Reduction of gopher food sources using either chemical or mechanical methods may decrease immigration of gophers. If feasible, remove weedy areas adjacent to yards and gardens to create a buffer strip of unsuitable habitat.


Trapping is a safe and effective method to control pocket gophers. Several types and brands of gopher traps are available. To successfully control gophers, the sooner you detect their presence and take control measures, the better.

To set traps, locate the main tunnel with a probe. Use a shovel or garden trowel to open the tunnel wide enough to set traps in pairs facing opposite directions. By placing traps with their openings facing in opposite directions, a gopher coming from either end of the burrow can be intercepted.


Small areas such as flower beds may be protected by complete underground screening of sides and bottoms. When constructing raised vegetable or flower beds, underlay the soil with wire to exclude gophers. Wire baskets to protect individual plants can be made at home or are commercially available and should be installed at the time of planting. If you use wire, use light-gauge wire for shrubs and trees that will need protection only while young. Leave enough room to allow for the roots to grow. Galvanized wire provides the longest lasting protection

Baiting with Toxic Baits

The key to an effective toxic baiting program is bait placement. Always place pocket gopher bait in the main underground tunnel, not the lateral tunnels. After locating the main gopher burrow with a probe, enlarge the opening by rotating the probe or inserting a larger rod or stick. Following label directions, place the bait carefully in the opening using a spoon or other suitable implement that is used only for that purpose, taking care not to spill any on the ground surface. A funnel is useful for preventing spillage.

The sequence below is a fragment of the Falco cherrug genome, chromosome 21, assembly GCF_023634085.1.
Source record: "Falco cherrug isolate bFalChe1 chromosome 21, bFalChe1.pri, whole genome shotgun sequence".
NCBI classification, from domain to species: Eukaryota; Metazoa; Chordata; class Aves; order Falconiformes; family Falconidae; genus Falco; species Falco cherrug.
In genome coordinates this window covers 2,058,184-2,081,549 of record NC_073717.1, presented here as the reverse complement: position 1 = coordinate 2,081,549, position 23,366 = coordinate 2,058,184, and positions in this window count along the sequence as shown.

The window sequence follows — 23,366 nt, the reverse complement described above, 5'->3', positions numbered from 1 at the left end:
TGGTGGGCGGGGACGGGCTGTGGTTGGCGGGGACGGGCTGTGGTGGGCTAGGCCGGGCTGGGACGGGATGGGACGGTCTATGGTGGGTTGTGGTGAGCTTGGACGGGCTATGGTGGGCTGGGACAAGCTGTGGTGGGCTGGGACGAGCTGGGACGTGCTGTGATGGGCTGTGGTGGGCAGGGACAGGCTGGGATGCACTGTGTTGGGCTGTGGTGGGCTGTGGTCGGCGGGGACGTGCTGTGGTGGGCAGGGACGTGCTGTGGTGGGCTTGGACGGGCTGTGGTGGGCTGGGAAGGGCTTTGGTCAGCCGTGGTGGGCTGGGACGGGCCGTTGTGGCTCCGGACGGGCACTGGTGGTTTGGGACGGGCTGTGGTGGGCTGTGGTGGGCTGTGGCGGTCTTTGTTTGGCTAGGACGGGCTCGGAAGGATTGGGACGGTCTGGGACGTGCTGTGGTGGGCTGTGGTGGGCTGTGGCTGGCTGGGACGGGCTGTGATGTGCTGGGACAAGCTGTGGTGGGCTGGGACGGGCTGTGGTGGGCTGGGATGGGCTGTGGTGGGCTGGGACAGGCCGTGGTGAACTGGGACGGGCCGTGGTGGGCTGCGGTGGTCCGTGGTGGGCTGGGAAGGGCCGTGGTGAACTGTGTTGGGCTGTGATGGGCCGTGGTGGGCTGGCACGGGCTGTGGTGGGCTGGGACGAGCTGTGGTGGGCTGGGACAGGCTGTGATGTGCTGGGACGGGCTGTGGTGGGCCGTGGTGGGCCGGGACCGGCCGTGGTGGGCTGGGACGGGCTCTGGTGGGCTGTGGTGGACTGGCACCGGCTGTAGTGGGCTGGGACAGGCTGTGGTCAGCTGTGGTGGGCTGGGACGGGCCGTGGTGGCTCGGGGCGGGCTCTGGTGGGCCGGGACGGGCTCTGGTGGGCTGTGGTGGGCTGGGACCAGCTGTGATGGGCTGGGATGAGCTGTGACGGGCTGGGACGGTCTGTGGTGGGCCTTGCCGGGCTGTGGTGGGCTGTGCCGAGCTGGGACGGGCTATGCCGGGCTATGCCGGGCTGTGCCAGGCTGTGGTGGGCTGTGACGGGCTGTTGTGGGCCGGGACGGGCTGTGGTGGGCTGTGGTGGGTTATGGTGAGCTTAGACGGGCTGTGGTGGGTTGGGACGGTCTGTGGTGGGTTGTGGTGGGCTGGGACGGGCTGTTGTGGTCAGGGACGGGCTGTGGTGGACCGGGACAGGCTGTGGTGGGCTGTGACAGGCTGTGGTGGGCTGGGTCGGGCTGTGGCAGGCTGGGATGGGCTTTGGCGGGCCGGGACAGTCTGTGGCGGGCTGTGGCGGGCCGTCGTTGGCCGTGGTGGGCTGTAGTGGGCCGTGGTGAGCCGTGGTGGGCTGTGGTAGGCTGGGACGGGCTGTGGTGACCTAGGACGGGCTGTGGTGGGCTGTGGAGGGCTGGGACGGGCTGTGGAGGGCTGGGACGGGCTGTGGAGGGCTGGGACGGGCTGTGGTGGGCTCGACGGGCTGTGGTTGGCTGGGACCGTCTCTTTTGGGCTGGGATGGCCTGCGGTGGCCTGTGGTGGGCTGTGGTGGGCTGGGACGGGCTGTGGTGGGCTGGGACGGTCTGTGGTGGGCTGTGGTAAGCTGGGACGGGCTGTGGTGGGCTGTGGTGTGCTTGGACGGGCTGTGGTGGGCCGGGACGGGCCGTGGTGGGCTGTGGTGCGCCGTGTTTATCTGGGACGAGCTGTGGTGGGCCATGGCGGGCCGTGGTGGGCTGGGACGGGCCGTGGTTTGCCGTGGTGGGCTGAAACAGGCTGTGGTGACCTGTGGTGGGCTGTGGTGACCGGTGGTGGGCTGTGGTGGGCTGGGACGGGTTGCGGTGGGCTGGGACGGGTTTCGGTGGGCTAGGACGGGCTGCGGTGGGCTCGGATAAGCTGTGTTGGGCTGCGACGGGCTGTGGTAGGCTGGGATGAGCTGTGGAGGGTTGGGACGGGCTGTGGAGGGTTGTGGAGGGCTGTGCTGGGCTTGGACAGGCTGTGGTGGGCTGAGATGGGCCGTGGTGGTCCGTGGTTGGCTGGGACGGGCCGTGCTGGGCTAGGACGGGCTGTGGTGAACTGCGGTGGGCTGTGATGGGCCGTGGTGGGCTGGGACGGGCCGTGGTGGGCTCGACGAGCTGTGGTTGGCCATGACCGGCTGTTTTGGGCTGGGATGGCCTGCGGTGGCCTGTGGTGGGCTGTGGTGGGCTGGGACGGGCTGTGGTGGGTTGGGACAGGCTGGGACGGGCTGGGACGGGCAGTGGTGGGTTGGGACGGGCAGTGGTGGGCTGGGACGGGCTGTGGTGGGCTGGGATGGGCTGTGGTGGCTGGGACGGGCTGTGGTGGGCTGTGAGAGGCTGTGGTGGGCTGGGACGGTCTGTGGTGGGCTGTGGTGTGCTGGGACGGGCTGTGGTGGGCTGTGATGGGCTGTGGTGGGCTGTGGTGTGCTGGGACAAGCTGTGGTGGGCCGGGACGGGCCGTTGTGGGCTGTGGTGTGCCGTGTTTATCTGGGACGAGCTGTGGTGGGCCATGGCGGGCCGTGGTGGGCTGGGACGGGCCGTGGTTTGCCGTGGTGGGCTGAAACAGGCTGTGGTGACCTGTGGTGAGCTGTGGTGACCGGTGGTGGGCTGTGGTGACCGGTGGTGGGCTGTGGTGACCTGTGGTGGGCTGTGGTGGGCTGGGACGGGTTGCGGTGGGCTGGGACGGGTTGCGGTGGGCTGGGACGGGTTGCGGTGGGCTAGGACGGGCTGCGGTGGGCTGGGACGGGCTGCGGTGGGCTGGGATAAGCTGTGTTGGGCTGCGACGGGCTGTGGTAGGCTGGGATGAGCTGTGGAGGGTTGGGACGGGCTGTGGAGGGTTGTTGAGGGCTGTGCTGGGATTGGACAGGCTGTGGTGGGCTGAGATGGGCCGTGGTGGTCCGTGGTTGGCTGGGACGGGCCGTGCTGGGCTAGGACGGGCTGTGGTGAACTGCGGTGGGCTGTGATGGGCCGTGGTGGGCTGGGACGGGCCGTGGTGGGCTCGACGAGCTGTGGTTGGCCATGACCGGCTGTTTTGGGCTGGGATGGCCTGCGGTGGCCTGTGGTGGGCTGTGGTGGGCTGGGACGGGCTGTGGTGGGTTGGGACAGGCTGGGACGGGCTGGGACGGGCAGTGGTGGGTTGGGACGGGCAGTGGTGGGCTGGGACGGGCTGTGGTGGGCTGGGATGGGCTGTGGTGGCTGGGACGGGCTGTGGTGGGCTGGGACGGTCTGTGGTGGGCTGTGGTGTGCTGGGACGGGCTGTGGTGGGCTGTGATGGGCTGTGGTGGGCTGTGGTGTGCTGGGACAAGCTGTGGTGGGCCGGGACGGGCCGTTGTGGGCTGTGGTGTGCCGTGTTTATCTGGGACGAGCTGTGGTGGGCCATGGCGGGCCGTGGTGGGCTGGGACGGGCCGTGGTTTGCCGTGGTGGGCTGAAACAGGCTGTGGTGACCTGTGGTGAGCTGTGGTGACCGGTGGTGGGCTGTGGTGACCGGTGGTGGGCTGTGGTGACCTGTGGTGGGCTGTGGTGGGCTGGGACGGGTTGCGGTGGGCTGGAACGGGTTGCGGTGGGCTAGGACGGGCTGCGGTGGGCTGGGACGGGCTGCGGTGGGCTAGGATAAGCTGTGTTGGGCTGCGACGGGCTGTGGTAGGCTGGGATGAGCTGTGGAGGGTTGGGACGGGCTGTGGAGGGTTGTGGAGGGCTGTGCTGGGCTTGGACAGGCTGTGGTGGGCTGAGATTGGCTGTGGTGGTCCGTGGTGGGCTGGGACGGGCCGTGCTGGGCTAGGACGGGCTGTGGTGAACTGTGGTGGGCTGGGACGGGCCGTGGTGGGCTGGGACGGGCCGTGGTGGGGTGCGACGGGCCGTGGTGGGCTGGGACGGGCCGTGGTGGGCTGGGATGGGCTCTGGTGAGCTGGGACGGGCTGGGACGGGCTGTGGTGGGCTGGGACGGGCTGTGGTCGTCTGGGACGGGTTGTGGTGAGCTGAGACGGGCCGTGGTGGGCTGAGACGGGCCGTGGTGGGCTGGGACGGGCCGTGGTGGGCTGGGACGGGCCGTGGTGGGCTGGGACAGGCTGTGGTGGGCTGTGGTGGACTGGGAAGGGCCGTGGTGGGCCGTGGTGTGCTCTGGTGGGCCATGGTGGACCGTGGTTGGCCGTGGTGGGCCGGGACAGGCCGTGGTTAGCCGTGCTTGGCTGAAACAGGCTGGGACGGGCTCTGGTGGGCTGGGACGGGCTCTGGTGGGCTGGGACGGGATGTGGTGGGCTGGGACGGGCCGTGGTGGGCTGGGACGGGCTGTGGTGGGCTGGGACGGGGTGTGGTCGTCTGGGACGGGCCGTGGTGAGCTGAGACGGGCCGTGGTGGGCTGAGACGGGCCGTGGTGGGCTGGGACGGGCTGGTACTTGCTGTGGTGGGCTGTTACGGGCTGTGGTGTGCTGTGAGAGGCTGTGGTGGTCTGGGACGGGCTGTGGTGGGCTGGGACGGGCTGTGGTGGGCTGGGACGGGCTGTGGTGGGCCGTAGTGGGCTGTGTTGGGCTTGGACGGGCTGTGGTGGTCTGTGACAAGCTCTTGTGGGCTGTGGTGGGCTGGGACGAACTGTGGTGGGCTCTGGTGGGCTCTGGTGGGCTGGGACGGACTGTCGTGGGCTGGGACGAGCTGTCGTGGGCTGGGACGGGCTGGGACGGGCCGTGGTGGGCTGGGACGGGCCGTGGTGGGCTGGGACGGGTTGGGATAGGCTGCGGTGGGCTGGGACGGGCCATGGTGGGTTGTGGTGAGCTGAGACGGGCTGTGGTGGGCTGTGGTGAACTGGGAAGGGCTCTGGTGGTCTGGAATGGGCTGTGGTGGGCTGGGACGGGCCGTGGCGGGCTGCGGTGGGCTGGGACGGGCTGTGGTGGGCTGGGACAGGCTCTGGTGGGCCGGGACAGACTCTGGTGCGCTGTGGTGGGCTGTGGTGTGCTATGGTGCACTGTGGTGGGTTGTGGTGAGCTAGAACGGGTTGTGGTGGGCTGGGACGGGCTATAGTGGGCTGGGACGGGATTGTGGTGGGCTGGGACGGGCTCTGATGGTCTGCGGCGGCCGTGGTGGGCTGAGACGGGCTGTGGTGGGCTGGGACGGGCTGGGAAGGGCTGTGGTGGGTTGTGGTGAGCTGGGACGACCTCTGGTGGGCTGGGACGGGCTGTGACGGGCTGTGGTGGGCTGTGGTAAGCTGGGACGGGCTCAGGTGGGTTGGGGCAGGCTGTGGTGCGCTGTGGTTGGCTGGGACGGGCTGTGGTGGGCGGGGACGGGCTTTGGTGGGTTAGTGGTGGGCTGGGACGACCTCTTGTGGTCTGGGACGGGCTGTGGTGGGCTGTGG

Strychnine-treated grain bait is the most common type used for pocket gopher control. Baits containing anticoagulants are also available. When using anticoagulant baits, a large amount of bait (about 10 times the amount needed when using strychnine baits) is required so that it is available for multiple feedings. Although generally less effective than strychnine baits, anticoagulant baits are preferred for use in areas where children and pets may be present. When using either type of bait, be sure to follow all label directions and precautions.

After placing the bait in the main burrow, close the probe hole with sod, rocks, or some other material to exclude light and prevent dirt from falling on the bait. Several bait placements within a burrow system will increase success. Tamp down existing mounds so you can distinguish new activity.



Other Control Methods

Pocket gophers can easily withstand normal garden or home landscape irrigation, but flooding can sometimes be used to force them from their burrows where they can be dispatched with a shovel or caught by a dog. Fumigation with smoke or gas cartridges is usually not effective because gophers quickly seal off their burrow when they detect smoke or gas. But if you are persistent with and use repeated treatments, some success may be achieved.